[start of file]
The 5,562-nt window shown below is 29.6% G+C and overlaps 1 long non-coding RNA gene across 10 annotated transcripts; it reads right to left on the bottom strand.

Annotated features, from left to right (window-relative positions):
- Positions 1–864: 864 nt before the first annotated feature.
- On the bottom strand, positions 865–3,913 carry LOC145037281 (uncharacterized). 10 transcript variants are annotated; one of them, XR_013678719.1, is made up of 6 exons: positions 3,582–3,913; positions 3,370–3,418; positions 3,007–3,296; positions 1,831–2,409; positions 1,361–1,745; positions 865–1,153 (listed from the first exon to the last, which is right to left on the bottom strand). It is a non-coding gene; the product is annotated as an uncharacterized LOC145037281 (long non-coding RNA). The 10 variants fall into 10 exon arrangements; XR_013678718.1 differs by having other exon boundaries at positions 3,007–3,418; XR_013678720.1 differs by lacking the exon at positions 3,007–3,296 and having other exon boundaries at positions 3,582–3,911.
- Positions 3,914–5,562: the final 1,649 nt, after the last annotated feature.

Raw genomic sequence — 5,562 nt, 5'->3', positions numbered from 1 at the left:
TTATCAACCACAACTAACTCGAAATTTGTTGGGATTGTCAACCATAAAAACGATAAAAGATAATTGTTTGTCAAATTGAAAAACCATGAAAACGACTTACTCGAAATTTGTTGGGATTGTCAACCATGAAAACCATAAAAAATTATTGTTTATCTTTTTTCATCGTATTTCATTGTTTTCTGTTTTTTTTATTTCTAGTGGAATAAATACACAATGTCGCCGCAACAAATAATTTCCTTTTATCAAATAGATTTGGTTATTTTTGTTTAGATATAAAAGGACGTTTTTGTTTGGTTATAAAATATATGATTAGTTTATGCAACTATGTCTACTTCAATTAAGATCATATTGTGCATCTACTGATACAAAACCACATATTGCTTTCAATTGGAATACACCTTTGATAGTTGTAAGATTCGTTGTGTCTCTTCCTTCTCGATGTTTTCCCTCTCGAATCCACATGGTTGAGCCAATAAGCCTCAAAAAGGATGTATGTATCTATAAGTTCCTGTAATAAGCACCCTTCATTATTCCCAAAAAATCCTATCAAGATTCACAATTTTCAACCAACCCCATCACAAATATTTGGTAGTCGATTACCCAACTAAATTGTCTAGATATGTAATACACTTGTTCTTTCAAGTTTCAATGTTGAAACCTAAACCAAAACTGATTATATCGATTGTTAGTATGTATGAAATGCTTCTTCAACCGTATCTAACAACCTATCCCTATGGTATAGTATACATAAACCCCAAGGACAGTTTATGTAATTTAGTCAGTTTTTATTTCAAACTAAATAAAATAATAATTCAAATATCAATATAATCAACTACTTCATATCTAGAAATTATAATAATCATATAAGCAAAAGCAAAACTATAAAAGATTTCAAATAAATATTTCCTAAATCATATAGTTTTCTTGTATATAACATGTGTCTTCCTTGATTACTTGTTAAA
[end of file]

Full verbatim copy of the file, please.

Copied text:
The 5,562-nt window shown below is 29.6% G+C and overlaps 1 long non-coding RNA gene across 10 annotated transcripts; it reads right to left on the bottom strand.

Annotated features, from left to right (window-relative positions):
- Positions 1–864: 864 nt before the first annotated feature.
- On the bottom strand, positions 865–3,913 carry LOC145037281 (uncharacterized). 10 transcript variants are annotated; one of them, XR_013678719.1, is made up of 6 exons: positions 3,582–3,913; positions 3,370–3,418; positions 3,007–3,296; positions 1,831–2,409; positions 1,361–1,745; positions 865–1,153 (listed from the first exon to the last, which is right to left on the bottom strand). It is a non-coding gene; the product is annotated as an uncharacterized LOC145037281 (long non-coding RNA). The 10 variants fall into 10 exon arrangements; XR_013678718.1 differs by having other exon boundaries at positions 3,007–3,418; XR_013678720.1 differs by lacking the exon at positions 3,007–3,296 and having other exon boundaries at positions 3,582–3,911.
- Positions 3,914–5,562: the final 1,649 nt, after the last annotated feature.

Raw genomic sequence — 5,562 nt, 5'->3', positions numbered from 1 at the left:
TTATCAACCACAACTAACTCGAAATTTGTTGGGATTGTCAACCATAAAAACGATAAAAGATAATTGTTTGTCAAATTGAAAAACCATGAAAACGACTTACTCGAAATTTGTTGGGATTGTCAACCATGAAAACCATAAAAAATTATTGTTTATCTTTTTTCATCGTATTTCATTGTTTTCTGTTTTTTTTATTTCTAGTGGAATAAATACACAATGTCGCCGCAACAAATAATTTCCTTTTATCAAATAGATTTGGTTATTTTTGTTTAGATATAAAAGGACGTTTTTGTTTGGTTATAAAATATATGATTAGTTTATGCAACTATGTCTACTTCAATTAAGATCATATTGTGCATCTACTGATACAAAACCACATATTGCTTTCAATTGGAATACACCTTTGATAGTTGTAAGATTCGTTGTGTCTCTTCCTTCTCGATGTTTTCCCTCTCGAATCCACATGGTTGAGCCAATAAGCCTCAAAAAGGATGTATGTATCTATAAGTTCCTGTAATAAGCACCCTTCATTATTCCCAAAAAATCCTATCAAGATTCACAATTTTCAACCAACCCCATCACAAATATTTGGTAGTCGATTACCCAACTAAATTGTCTAGATATGTAATACACTTGTTCTTTCAAGTTTCAATGTTGAAACCTAAACCAAAACTGATTATATCGATTGTTAGTATGTATGAAATGCTTCTTCAACCGTATCTAACAACCTATCCCTATGGTATAGTATACATAAACCCCAAGGACAGTTTATGTAATTTAGTCAGTTTTTATTTCAAACTAAATAAAATAATAATTCAAATATCAATATAATCAACTACTTCATATCTAGAAATTATAATAATCATATAAGCAAAAGCAAAACTATAAAAGATTTCAAATAAATATTTCCTAAATCATATAGTTTTCTTGTATATAACATGTGTCTTCCTTGATTACTTGTTAAA